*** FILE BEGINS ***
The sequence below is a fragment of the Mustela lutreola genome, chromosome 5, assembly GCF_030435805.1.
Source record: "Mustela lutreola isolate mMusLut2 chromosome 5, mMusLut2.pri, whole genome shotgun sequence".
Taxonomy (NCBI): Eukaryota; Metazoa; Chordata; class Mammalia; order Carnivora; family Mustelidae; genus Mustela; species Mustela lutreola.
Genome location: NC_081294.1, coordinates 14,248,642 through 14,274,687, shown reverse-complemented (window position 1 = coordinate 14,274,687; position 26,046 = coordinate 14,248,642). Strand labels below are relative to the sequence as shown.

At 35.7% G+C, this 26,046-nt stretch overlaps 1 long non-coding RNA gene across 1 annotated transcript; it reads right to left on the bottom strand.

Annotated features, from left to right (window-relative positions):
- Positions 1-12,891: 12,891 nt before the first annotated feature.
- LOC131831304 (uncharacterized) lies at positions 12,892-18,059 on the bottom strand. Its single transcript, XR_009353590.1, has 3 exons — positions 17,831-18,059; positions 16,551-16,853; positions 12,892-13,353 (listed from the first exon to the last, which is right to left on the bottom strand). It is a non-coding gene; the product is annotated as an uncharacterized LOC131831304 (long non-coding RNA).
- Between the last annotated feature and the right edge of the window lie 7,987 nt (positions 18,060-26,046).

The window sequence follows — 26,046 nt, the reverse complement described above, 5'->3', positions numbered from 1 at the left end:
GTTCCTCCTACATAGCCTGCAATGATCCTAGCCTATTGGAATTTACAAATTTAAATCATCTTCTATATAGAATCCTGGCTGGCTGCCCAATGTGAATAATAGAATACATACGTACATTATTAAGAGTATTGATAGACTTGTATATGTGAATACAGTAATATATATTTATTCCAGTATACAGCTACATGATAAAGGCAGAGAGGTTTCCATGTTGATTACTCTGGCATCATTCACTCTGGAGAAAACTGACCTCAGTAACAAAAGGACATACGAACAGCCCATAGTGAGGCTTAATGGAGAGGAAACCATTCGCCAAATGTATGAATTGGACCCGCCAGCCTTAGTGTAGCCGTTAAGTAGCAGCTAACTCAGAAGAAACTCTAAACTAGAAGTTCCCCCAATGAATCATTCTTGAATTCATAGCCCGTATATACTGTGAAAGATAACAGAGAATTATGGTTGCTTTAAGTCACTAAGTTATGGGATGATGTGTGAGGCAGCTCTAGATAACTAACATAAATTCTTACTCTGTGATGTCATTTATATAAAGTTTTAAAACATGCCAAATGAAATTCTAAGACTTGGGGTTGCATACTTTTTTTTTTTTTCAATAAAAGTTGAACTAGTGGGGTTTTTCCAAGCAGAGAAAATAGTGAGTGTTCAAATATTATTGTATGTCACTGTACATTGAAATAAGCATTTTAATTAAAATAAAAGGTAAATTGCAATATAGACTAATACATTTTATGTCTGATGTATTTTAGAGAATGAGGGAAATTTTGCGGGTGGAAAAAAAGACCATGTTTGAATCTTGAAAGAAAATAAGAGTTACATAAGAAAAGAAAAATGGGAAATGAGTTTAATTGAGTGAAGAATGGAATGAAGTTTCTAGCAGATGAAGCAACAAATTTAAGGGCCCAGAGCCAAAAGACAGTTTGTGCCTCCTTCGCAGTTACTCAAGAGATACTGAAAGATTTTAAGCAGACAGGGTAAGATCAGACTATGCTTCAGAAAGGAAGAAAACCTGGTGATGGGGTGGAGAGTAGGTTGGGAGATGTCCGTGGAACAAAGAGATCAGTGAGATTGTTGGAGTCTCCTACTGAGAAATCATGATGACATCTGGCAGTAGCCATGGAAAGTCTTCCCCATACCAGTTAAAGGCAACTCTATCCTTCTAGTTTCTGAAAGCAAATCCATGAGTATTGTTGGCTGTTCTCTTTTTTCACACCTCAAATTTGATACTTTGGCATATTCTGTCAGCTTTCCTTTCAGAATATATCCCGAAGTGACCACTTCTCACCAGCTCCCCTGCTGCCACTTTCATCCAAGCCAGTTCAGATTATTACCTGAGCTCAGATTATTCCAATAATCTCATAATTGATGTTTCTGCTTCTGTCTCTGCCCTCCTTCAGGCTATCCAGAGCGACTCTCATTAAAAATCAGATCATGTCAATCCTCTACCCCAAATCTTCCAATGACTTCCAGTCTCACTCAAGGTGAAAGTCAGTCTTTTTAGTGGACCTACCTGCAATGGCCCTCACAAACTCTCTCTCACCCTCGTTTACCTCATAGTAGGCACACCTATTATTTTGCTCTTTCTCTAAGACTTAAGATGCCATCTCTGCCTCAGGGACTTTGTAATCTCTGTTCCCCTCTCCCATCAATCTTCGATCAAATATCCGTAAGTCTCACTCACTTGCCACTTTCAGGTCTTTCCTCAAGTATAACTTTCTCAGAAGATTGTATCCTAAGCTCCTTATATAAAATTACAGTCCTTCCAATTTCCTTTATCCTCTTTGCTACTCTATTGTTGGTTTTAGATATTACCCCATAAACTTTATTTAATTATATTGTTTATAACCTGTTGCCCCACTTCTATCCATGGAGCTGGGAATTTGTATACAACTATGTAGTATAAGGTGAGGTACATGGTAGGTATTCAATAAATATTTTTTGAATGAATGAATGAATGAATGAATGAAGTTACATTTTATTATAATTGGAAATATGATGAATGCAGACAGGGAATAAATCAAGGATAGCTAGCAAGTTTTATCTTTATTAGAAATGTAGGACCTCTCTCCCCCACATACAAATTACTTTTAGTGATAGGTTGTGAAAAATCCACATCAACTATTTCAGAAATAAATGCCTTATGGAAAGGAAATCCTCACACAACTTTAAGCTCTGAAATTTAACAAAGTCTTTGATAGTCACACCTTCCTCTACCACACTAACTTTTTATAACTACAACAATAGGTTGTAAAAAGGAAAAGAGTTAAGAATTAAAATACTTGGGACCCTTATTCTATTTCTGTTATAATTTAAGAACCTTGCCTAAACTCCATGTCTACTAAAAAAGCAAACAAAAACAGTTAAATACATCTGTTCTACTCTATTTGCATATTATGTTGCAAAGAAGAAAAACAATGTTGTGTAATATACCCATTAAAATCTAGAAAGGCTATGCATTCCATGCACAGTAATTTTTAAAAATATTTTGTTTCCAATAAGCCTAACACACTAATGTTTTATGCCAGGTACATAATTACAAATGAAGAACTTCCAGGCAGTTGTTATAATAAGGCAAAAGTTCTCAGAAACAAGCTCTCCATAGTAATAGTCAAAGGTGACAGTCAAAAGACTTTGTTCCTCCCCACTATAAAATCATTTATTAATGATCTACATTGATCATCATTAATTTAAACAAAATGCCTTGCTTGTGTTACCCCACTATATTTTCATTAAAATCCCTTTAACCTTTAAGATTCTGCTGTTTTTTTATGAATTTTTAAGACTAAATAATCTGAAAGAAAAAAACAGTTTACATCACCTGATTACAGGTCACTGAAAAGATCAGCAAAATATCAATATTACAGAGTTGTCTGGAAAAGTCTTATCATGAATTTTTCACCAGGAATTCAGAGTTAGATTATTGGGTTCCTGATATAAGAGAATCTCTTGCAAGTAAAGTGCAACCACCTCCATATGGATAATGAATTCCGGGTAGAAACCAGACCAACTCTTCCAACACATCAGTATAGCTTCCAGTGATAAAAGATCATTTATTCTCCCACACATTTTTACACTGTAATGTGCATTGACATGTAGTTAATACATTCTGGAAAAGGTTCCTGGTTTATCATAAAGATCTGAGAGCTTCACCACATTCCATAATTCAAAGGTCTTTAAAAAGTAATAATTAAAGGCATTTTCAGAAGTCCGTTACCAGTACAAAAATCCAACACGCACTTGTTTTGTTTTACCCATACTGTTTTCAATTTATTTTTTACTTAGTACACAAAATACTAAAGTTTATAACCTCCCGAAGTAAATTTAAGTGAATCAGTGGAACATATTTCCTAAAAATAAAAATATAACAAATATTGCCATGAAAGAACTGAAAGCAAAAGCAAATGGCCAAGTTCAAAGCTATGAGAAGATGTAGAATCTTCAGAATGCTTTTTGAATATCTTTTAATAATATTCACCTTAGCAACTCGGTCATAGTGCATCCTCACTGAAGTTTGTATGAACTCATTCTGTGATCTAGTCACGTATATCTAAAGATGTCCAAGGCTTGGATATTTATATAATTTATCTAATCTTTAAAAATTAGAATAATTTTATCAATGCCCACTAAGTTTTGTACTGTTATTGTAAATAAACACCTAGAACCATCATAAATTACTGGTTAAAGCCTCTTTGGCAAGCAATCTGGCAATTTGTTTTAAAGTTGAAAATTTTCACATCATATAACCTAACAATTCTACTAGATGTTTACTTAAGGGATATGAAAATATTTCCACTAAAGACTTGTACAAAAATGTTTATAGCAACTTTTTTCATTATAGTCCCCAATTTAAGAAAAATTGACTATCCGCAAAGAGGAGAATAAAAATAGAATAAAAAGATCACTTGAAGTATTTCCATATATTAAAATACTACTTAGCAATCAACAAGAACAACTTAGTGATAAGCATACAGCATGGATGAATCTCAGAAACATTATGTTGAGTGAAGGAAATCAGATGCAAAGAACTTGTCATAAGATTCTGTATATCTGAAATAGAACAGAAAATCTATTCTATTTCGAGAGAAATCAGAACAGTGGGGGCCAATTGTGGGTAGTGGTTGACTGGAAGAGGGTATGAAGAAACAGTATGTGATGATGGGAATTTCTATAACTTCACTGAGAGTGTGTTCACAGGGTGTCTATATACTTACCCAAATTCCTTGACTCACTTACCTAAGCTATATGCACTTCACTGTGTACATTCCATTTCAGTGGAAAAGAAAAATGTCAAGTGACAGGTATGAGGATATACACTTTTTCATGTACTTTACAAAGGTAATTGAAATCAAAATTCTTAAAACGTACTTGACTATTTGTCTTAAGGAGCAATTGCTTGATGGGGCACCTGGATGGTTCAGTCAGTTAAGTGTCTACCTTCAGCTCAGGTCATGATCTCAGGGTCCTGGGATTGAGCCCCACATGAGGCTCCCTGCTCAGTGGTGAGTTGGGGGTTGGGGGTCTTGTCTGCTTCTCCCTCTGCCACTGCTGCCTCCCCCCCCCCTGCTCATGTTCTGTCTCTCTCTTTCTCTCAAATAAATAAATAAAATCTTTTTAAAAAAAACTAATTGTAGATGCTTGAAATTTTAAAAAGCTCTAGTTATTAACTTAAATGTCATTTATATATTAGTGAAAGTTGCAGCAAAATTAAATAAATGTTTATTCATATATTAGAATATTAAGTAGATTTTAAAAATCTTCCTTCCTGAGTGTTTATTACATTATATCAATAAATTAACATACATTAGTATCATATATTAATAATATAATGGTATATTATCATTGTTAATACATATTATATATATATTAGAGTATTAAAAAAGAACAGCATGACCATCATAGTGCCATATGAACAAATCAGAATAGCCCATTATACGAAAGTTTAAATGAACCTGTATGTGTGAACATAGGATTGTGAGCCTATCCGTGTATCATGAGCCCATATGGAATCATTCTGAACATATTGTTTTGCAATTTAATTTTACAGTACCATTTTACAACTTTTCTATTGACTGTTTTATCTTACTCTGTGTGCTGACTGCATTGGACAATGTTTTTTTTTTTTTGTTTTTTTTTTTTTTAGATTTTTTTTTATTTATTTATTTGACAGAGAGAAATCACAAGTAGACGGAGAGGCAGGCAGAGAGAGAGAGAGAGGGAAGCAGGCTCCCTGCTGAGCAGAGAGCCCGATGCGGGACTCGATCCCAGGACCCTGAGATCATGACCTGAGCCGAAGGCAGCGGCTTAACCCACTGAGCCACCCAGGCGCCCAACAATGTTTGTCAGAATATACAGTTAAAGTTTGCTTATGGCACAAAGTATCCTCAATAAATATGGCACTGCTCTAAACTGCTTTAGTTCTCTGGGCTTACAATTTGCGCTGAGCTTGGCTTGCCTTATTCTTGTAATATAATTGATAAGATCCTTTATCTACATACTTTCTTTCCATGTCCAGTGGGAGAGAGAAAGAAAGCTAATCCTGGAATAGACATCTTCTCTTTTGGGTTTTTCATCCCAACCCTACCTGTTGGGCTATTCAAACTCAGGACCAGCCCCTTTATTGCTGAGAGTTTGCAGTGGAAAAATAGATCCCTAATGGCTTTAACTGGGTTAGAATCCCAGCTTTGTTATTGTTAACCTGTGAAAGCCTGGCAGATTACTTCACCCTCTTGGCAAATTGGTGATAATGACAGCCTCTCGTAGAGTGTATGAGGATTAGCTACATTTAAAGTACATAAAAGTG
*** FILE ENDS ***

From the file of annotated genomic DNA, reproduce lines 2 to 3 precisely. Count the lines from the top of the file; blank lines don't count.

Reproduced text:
Source record: "Mustela lutreola isolate mMusLut2 chromosome 5, mMusLut2.pri, whole genome shotgun sequence".
Taxonomy (NCBI): Eukaryota; Metazoa; Chordata; class Mammalia; order Carnivora; family Mustelidae; genus Mustela; species Mustela lutreola.